Smart strategies for turning the E-2 and other non-immigrant visas into EB-5 investments

By Fredrick W. Voigtmann

Many attorneys’ clients, who are here on E-2, H-1B or L-1 working visas, are looking to get permanent resident status through an EB-5 investment.  How can they best “convert” to EB-5 status from these non-immigrant visa (NIV) statuses, with EB-5 as an alternative strategy for existing clients or with NIV as an untapped market for EB-5 project developers and others?


An E-2 nonimmigrant treaty investor is a citizen of a country, which has an investment treaty in place with the United States providing reciprocal benefits to investors from each country.

An E-2 visa does not offer permanent residency and does not automatically grant any right to apply for permanent residency, but there are some important points to consider about adjusting status or otherwise seeking permanent resident status through an investment.


The E-2 treaty investor visa regulations do not specify a minimum investment amount. Rather, they require a “substantial” investment. Substantiality employs a proportionality test to compare the amount of the E-2 investor’s investment to the total cost of establishing a new enterprise or purchasing an existing enterprise. The closer the investment amount gets to 100 percent of the required capital, the more likely it will be considered substantial. Most E-2 investments are at least $100,000, but some are approved at lower amounts.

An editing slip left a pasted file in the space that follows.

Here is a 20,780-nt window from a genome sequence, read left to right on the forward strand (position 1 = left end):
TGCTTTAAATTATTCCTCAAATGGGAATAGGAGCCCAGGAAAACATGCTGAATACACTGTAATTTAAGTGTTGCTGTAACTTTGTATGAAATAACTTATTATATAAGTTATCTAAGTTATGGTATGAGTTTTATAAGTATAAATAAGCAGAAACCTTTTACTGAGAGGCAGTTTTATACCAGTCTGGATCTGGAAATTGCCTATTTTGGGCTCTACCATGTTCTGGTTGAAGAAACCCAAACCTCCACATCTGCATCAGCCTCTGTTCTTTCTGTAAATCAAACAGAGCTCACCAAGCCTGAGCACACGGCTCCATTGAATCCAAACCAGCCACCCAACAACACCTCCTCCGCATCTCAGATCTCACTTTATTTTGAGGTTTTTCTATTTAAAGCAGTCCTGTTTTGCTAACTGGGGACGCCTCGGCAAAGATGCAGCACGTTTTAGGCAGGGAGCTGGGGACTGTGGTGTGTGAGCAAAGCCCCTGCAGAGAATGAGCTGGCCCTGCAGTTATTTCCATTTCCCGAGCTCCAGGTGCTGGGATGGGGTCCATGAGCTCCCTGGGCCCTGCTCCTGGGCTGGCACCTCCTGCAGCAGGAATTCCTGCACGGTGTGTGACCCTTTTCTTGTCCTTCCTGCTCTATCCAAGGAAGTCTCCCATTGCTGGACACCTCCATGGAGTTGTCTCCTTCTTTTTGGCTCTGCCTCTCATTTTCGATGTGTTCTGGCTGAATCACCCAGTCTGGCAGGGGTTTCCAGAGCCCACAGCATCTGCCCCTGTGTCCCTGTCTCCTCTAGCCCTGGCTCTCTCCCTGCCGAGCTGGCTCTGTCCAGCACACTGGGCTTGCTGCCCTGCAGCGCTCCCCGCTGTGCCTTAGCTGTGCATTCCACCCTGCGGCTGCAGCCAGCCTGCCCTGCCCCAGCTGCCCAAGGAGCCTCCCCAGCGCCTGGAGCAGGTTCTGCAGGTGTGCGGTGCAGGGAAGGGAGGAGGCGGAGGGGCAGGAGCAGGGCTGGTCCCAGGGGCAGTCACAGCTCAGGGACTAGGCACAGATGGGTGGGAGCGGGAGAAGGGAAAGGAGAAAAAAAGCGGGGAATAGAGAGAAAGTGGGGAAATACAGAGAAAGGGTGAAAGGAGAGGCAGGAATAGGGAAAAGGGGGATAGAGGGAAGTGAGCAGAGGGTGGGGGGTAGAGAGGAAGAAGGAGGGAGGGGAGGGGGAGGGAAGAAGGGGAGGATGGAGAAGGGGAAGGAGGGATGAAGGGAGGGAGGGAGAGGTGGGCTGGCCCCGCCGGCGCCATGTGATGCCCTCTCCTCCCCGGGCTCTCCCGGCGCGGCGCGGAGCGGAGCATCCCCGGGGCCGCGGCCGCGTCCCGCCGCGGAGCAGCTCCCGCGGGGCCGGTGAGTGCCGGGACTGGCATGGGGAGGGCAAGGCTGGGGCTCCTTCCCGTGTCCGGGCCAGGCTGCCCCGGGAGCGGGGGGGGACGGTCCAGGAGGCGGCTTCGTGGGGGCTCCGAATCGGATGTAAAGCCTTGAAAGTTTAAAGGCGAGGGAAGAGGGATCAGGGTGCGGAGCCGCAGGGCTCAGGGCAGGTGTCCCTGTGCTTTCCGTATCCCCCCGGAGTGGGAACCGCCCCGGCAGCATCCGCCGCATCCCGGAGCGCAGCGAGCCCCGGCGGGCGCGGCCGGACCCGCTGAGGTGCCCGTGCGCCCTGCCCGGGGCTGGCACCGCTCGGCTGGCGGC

The EB-5 minimum investment amounts were $500,000 for a targeted employment area (TEA) and $1 million for non-TEA in April, 2018. The location of the new commercial enterprise for TEA designation purposes is determined by where it is principally doing business.


An E-2 investor must establish the nationality of the commercial enterprise by showing that he or she owns at least 50 percent of the shares of the company.

Therefore, an investor from a treaty country who wishes to immigrate and become a U.S. permanent resident likely will be applying for a direct EB-5 because regional center EB-5 projects do not allow an investor to hold at least 50 percent of the shares in the new commercial enterprise.

There is no nationality requirement for EB-5. The country of birth is relevant to all immigrant visa applicants because that is the country of chargeability for determining immigrant visa number availability based upon statutory per-country limits. China is oversubscribed. Vietnam and India are not far behind. Unfortunately, the United States does not maintain an investment treaty with any of these countries.